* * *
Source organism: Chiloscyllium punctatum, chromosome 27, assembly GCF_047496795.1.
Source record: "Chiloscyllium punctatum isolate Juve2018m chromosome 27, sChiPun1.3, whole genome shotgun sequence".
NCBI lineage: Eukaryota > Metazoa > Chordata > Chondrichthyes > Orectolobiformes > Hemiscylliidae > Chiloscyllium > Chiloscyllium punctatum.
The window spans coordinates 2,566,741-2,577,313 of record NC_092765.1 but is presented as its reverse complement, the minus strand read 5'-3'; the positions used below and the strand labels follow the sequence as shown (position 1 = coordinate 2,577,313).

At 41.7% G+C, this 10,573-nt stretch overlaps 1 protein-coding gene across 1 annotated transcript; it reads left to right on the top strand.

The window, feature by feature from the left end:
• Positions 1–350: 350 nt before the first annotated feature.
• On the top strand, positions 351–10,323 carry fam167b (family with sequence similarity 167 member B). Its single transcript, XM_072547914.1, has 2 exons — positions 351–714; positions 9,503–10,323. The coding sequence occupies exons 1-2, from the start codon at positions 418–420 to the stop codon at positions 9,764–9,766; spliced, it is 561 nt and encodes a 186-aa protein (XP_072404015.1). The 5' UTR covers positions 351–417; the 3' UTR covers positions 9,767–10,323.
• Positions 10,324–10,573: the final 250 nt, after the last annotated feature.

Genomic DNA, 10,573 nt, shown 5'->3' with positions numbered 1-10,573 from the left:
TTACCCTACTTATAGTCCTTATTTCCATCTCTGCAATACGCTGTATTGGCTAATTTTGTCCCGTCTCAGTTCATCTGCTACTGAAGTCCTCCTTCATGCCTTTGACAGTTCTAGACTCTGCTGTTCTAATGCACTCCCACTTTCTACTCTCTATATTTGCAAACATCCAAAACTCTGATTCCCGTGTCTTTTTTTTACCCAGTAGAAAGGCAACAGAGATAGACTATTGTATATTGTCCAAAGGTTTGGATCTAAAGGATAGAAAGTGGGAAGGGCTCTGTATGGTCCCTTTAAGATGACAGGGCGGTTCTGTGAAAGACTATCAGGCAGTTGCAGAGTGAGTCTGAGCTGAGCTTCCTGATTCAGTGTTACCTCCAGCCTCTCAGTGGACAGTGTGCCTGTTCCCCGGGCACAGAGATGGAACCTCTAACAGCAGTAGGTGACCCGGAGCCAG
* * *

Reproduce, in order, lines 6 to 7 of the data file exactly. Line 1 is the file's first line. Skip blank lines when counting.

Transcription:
The window, feature by feature from the left end:
• Positions 1–350: 350 nt before the first annotated feature.